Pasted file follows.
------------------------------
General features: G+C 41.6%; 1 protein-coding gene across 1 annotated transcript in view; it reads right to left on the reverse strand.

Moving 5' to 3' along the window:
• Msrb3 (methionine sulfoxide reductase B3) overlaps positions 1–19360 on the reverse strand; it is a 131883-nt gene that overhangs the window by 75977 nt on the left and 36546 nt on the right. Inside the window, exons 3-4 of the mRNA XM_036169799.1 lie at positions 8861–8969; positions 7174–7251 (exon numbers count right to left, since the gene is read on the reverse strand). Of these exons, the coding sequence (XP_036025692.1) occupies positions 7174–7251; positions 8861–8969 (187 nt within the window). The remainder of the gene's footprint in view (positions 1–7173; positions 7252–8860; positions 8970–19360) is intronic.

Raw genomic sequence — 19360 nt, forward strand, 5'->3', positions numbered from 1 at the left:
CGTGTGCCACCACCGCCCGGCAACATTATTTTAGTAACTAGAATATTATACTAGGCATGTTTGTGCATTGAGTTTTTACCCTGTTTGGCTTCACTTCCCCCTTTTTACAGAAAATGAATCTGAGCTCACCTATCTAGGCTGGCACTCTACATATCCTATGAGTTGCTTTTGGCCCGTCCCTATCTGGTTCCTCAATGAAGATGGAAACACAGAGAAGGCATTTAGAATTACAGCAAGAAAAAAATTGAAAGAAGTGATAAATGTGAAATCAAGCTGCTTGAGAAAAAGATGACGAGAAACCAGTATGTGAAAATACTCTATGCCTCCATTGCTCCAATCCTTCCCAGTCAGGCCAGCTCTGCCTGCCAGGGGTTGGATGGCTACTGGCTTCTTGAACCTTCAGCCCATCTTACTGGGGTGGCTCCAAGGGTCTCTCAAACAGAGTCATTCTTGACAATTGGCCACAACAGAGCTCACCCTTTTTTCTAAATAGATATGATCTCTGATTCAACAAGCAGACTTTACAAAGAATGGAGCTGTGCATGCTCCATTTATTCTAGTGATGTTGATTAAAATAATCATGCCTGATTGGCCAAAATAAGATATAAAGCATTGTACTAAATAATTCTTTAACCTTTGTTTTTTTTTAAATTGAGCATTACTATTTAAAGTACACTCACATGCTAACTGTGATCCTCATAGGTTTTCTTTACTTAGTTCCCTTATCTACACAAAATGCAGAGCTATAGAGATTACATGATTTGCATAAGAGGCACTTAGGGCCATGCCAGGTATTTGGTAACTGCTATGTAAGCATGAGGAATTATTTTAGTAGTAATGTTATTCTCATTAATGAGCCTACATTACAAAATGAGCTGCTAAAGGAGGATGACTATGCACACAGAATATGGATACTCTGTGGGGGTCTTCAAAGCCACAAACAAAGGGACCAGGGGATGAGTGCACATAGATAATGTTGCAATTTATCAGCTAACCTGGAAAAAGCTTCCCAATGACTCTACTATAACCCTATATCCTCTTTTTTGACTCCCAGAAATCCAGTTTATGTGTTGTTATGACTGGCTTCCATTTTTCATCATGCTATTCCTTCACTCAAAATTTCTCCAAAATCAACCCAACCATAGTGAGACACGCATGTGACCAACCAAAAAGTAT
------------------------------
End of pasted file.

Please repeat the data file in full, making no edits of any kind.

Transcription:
General features: G+C 41.6%; 1 protein-coding gene across 1 annotated transcript in view; it reads right to left on the reverse strand.

Moving 5' to 3' along the window:
• Msrb3 (methionine sulfoxide reductase B3) overlaps positions 1–19360 on the reverse strand; it is a 131883-nt gene that overhangs the window by 75977 nt on the left and 36546 nt on the right. Inside the window, exons 3-4 of the mRNA XM_036169799.1 lie at positions 8861–8969; positions 7174–7251 (exon numbers count right to left, since the gene is read on the reverse strand). Of these exons, the coding sequence (XP_036025692.1) occupies positions 7174–7251; positions 8861–8969 (187 nt within the window). The remainder of the gene's footprint in view (positions 1–7173; positions 7252–8860; positions 8970–19360) is intronic.

Raw genomic sequence — 19360 nt, forward strand, 5'->3', positions numbered from 1 at the left:
CGTGTGCCACCACCGCCCGGCAACATTATTTTAGTAACTAGAATATTATACTAGGCATGTTTGTGCATTGAGTTTTTACCCTGTTTGGCTTCACTTCCCCCTTTTTACAGAAAATGAATCTGAGCTCACCTATCTAGGCTGGCACTCTACATATCCTATGAGTTGCTTTTGGCCCGTCCCTATCTGGTTCCTCAATGAAGATGGAAACACAGAGAAGGCATTTAGAATTACAGCAAGAAAAAAATTGAAAGAAGTGATAAATGTGAAATCAAGCTGCTTGAGAAAAAGATGACGAGAAACCAGTATGTGAAAATACTCTATGCCTCCATTGCTCCAATCCTTCCCAGTCAGGCCAGCTCTGCCTGCCAGGGGTTGGATGGCTACTGGCTTCTTGAACCTTCAGCCCATCTTACTGGGGTGGCTCCAAGGGTCTCTCAAACAGAGTCATTCTTGACAATTGGCCACAACAGAGCTCACCCTTTTTTCTAAATAGATATGATCTCTGATTCAACAAGCAGACTTTACAAAGAATGGAGCTGTGCATGCTCCATTTATTCTAGTGATGTTGATTAAAATAATCATGCCTGATTGGCCAAAATAAGATATAAAGCATTGTACTAAATAATTCTTTAACCTTTGTTTTTTTTTAAATTGAGCATTACTATTTAAAGTACACTCACATGCTAACTGTGATCCTCATAGGTTTTCTTTACTTAGTTCCCTTATCTACACAAAATGCAGAGCTATAGAGATTACATGATTTGCATAAGAGGCACTTAGGGCCATGCCAGGTATTTGGTAACTGCTATGTAAGCATGAGGAATTATTTTAGTAGTAATGTTATTCTCATTAATGAGCCTACATTACAAAATGAGCTGCTAAAGGAGGATGACTATGCACACAGAATATGGATACTCTGTGGGGGTCTTCAAAGCCACAAACAAAGGGACCAGGGGATGAGTGCACATAGATAATGTTGCAATTTATCAGCTAACCTGGAAAAAGCTTCCCAATGACTCTACTATAACCCTATATCCTCTTTTTTGACTCCCAGAAATCCAGTTTATGTGTTGTTATGACTGGCTTCCATTTTTCATCATGCTATTCCTTCACTCAAAATTTCTCCAAAATCAACCCAACCATAGTGAGACACGCATGTGACCAACCAAAAAGTAT